Many complain of some unique, only-in-China criteria for finding a mate. Pensions and health insurance can enhance attractiveness, for example, in a country where getting cancer can lead to bankruptcy.
The widowed are more desirable than the divorced, say some. Less emotional baggage, they explain.
“Looking For A Soulmate,” reads a wrinkled brown sheet of paper stuck on a rock under the trees, one of several ads placed around the park. “Male. Born in 1949. Divorced. No responsibilities.”
The sign is written by a Mr Li, whose wish list for a wife was that she be roughly 5ft tall, weigh between 130 and 150lb, be between 50 to 60 years old and have unblemished skin. “No black moles,” it warns.
In return, Mr Li promises to bequeath his 1,100-square-foot apartment to any woman “willing to accompany me till the end of my life”.
Another advertisement placed by a male suitor pledges a life of travel and a commitment to buy property on the southeast coast of China, the United States and Japan.
Guan Yongnian, an 82-year-old divorced man, sees himself as a catch. He is healthy and successful, a calligraphy expert, a writer and a teacher of tai chi, a gentle form of martial arts popular in China.
Guan says that in the past 30 years, friends have tried to introduce other women to him. He married in his twenties, and has two daughters in their fifties, and a son, who is nearly 60.
Guan’s list of requirements for his future wife: ideally in her forties – yes, half his age – hygienic, smart, capable and “not unreasonable”. Other pluses: if she could “bring spiritual relief and happiness”.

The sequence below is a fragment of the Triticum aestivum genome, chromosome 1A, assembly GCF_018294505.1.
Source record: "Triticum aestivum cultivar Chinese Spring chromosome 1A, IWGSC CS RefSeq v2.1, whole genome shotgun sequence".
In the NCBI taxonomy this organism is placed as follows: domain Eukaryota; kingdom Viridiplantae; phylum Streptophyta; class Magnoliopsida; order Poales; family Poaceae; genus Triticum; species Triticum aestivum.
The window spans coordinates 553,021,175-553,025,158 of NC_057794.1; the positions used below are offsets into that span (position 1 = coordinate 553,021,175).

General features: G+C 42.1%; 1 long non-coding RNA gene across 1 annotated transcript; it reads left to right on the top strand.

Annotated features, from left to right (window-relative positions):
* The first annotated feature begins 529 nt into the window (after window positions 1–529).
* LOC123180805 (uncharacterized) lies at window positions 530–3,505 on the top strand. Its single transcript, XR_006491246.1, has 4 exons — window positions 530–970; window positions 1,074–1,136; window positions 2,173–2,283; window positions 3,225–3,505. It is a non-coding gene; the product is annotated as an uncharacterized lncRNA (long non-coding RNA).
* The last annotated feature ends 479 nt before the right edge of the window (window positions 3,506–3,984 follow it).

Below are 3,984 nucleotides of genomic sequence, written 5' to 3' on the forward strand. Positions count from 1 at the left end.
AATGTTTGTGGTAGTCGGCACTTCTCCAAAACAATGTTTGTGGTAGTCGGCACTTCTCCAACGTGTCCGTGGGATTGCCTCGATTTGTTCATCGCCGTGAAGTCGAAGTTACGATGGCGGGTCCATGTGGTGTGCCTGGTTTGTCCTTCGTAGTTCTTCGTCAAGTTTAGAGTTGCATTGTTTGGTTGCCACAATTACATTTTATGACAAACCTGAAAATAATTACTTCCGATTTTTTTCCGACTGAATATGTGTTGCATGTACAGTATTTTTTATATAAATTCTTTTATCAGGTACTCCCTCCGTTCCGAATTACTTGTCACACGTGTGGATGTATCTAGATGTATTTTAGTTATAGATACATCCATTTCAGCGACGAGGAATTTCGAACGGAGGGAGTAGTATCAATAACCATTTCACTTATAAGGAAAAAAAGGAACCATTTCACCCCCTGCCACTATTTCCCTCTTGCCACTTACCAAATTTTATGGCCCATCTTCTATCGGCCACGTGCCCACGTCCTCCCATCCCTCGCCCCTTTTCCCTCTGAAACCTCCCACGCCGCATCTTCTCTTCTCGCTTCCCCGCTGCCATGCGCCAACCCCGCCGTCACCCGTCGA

But Guan’s expectations are low. “Nowadays, many people are not hygienic, dress poorly and are not imbued with sophistication and good breeding,” he sniffs.
He scans the crowd for close to an hour and is not planning on making the first move.
“I have a problem: When you call me, I don’t call back,” says Guan, who is dressed in a brown trench coat. “I’m pretty unreasonable. You have to chase me.”
A woman wearing pink lipstick and dressed in a yellow coat lingers in front of Guan, curious at the sight of him being interviewed.
“How old are you now? Fifties? Sixties?” Guan asks.
“Sixties,” she giggles.
“See?” he says. “I guessed right.”
The woman is Han Shuping. She is actually 52. Divorced, she has been coming to Changpuhe for two years. A man flicks her hair before she playfully swats him away.
“Most of the characters here are pretty bad,” Han says. “The old men would ask you out for a meal, invite you back to their place and try to get you in bed.”
Originally from central Henan province, Han says she is honest with prospective suitors, telling them she is from the countryside and has no pension.
Han says she wants to “find someone who I can chat with and then develop feelings for”.
“At this stage, love at first sight is impossible,” she says.
She is pessimistic about her prospects.
“It is very hard to find someone here,” Han says. “The genuine ones are few and far between.”
Zhao, the 78-year-old widower, agrees. He bemoans the directness of some of the women.
“They want a house, car and money,” says Zhao, who is tall, bespectacled and stylishly dressed in a beige pageboy cap. “They ask you directly to change the names in the property deed. It’s the first thing they say. Isn’t that terrifying?”
But he still longs for a mate to ward off his loneliness. “It gets miserable,” he says.
Zhao talks about “three treasures in this life” – to have someone know when “you’re cold or warm, in pain or in despair”.
“If you’ve never experienced these three big treasures, how can you understand what is bliss? What is pain?” he says. “This is what I’m feeling right now. But I never used to feel like that.”
© New York Times